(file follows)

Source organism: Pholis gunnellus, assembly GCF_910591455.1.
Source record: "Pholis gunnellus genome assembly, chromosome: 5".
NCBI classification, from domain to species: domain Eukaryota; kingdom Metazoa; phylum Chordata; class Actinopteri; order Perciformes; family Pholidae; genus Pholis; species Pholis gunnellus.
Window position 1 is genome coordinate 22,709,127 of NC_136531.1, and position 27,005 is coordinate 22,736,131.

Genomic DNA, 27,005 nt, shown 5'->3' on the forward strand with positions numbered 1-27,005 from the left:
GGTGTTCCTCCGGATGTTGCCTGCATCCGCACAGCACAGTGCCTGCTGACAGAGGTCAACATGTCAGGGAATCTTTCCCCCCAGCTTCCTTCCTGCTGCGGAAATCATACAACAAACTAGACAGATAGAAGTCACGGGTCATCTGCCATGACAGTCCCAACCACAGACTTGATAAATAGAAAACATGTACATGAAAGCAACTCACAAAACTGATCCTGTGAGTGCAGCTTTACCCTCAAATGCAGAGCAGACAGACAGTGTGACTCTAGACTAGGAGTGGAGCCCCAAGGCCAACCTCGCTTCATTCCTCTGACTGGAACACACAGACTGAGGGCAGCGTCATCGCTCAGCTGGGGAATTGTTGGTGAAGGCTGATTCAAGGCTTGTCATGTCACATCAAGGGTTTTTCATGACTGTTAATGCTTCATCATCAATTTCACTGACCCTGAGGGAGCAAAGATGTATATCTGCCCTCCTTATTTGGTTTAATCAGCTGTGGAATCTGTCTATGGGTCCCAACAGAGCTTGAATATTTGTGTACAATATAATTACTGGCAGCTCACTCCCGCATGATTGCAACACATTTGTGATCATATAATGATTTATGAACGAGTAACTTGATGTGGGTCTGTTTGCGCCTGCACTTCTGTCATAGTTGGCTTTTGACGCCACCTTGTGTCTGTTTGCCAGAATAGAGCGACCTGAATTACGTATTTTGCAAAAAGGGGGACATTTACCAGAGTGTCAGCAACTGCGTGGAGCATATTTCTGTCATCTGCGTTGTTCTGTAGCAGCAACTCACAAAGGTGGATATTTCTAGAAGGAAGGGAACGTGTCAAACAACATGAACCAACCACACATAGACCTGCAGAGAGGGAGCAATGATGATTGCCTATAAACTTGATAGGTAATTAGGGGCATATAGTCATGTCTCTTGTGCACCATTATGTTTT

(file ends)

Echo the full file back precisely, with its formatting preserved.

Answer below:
Source organism: Pholis gunnellus, assembly GCF_910591455.1.
Source record: "Pholis gunnellus genome assembly, chromosome: 5".
NCBI classification, from domain to species: domain Eukaryota; kingdom Metazoa; phylum Chordata; class Actinopteri; order Perciformes; family Pholidae; genus Pholis; species Pholis gunnellus.
Window position 1 is genome coordinate 22,709,127 of NC_136531.1, and position 27,005 is coordinate 22,736,131.

Genomic DNA, 27,005 nt, shown 5'->3' on the forward strand with positions numbered 1-27,005 from the left:
GGTGTTCCTCCGGATGTTGCCTGCATCCGCACAGCACAGTGCCTGCTGACAGAGGTCAACATGTCAGGGAATCTTTCCCCCCAGCTTCCTTCCTGCTGCGGAAATCATACAACAAACTAGACAGATAGAAGTCACGGGTCATCTGCCATGACAGTCCCAACCACAGACTTGATAAATAGAAAACATGTACATGAAAGCAACTCACAAAACTGATCCTGTGAGTGCAGCTTTACCCTCAAATGCAGAGCAGACAGACAGTGTGACTCTAGACTAGGAGTGGAGCCCCAAGGCCAACCTCGCTTCATTCCTCTGACTGGAACACACAGACTGAGGGCAGCGTCATCGCTCAGCTGGGGAATTGTTGGTGAAGGCTGATTCAAGGCTTGTCATGTCACATCAAGGGTTTTTCATGACTGTTAATGCTTCATCATCAATTTCACTGACCCTGAGGGAGCAAAGATGTATATCTGCCCTCCTTATTTGGTTTAATCAGCTGTGGAATCTGTCTATGGGTCCCAACAGAGCTTGAATATTTGTGTACAATATAATTACTGGCAGCTCACTCCCGCATGATTGCAACACATTTGTGATCATATAATGATTTATGAACGAGTAACTTGATGTGGGTCTGTTTGCGCCTGCACTTCTGTCATAGTTGGCTTTTGACGCCACCTTGTGTCTGTTTGCCAGAATAGAGCGACCTGAATTACGTATTTTGCAAAAAGGGGGACATTTACCAGAGTGTCAGCAACTGCGTGGAGCATATTTCTGTCATCTGCGTTGTTCTGTAGCAGCAACTCACAAAGGTGGATATTTCTAGAAGGAAGGGAACGTGTCAAACAACATGAACCAACCACACATAGACCTGCAGAGAGGGAGCAATGATGATTGCCTATAAACTTGATAGGTAATTAGGGGCATATAGTCATGTCTCTTGTGCACCATTATGTTTT